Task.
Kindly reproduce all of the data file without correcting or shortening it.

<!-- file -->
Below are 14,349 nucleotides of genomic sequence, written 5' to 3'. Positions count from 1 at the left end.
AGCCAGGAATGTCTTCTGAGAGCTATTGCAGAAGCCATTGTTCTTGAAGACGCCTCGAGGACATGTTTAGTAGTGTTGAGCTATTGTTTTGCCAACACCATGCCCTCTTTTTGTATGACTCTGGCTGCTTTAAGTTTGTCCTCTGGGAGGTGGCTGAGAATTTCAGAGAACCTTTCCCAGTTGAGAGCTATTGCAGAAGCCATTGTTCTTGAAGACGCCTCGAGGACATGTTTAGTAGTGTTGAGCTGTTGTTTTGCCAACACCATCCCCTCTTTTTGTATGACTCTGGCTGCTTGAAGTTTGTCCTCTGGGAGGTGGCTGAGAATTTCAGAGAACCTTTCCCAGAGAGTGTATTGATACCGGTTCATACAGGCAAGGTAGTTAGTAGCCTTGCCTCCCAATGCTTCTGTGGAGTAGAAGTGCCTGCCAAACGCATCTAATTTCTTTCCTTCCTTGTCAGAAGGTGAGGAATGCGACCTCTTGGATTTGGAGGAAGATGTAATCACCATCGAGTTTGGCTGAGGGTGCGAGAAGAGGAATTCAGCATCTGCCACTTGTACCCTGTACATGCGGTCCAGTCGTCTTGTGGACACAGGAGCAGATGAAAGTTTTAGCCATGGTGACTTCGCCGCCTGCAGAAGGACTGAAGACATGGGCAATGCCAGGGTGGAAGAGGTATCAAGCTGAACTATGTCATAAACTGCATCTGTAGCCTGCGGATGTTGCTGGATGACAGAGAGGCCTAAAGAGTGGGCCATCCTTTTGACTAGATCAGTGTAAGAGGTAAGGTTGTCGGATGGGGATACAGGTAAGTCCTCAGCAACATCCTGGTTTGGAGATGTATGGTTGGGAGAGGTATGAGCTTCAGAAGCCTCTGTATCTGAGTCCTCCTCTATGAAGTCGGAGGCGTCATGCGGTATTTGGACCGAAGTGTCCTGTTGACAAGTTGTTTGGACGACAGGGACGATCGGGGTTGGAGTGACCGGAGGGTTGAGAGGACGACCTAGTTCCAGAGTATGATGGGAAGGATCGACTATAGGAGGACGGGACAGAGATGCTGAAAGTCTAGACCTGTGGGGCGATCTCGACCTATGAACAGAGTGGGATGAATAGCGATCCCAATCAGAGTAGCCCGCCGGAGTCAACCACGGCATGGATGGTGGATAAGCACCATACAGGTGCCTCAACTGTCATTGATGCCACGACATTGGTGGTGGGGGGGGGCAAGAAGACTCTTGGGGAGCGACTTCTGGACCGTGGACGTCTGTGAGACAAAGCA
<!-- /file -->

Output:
Below are 14,349 nucleotides of genomic sequence, written 5' to 3'. Positions count from 1 at the left end.
AGCCAGGAATGTCTTCTGAGAGCTATTGCAGAAGCCATTGTTCTTGAAGACGCCTCGAGGACATGTTTAGTAGTGTTGAGCTATTGTTTTGCCAACACCATGCCCTCTTTTTGTATGACTCTGGCTGCTTTAAGTTTGTCCTCTGGGAGGTGGCTGAGAATTTCAGAGAACCTTTCCCAGTTGAGAGCTATTGCAGAAGCCATTGTTCTTGAAGACGCCTCGAGGACATGTTTAGTAGTGTTGAGCTGTTGTTTTGCCAACACCATCCCCTCTTTTTGTATGACTCTGGCTGCTTGAAGTTTGTCCTCTGGGAGGTGGCTGAGAATTTCAGAGAACCTTTCCCAGAGAGTGTATTGATACCGGTTCATACAGGCAAGGTAGTTAGTAGCCTTGCCTCCCAATGCTTCTGTGGAGTAGAAGTGCCTGCCAAACGCATCTAATTTCTTTCCTTCCTTGTCAGAAGGTGAGGAATGCGACCTCTTGGATTTGGAGGAAGATGTAATCACCATCGAGTTTGGCTGAGGGTGCGAGAAGAGGAATTCAGCATCTGCCACTTGTACCCTGTACATGCGGTCCAGTCGTCTTGTGGACACAGGAGCAGATGAAAGTTTTAGCCATGGTGACTTCGCCGCCTGCAGAAGGACTGAAGACATGGGCAATGCCAGGGTGGAAGAGGTATCAAGCTGAACTATGTCATAAACTGCATCTGTAGCCTGCGGATGTTGCTGGATGACAGAGAGGCCTAAAGAGTGGGCCATCCTTTTGACTAGATCAGTGTAAGAGGTAAGGTTGTCGGATGGGGATACAGGTAAGTCCTCAGCAACATCCTGGTTTGGAGATGTATGGTTGGGAGAGGTATGAGCTTCAGAAGCCTCTGTATCTGAGTCCTCCTCTATGAAGTCGGAGGCGTCATGCGGTATTTGGACCGAAGTGTCCTGTTGACAAGTTGTTTGGACGACAGGGACGATCGGGGTTGGAGTGACCGGAGGGTTGAGAGGACGACCTAGTTCCAGAGTATGATGGGAAGGATCGACTATAGGAGGACGGGACAGAGATGCTGAAAGTCTAGACCTGTGGGGCGATCTCGACCTATGAACAGAGTGGGATGAATAGCGATCCCAATCAGAGTAGCCCGCCGGAGTCAACCACGGCATGGATGGTGGATAAGCACCATACAGGTGCCTCAACTGTCATTGATGCCACGACATTGGTGGTGGGGGGGGGCAAGAAGACTCTTGGGGAGCGACTTCTGGACCGTGGACGTCTGTGAGACAAAGCA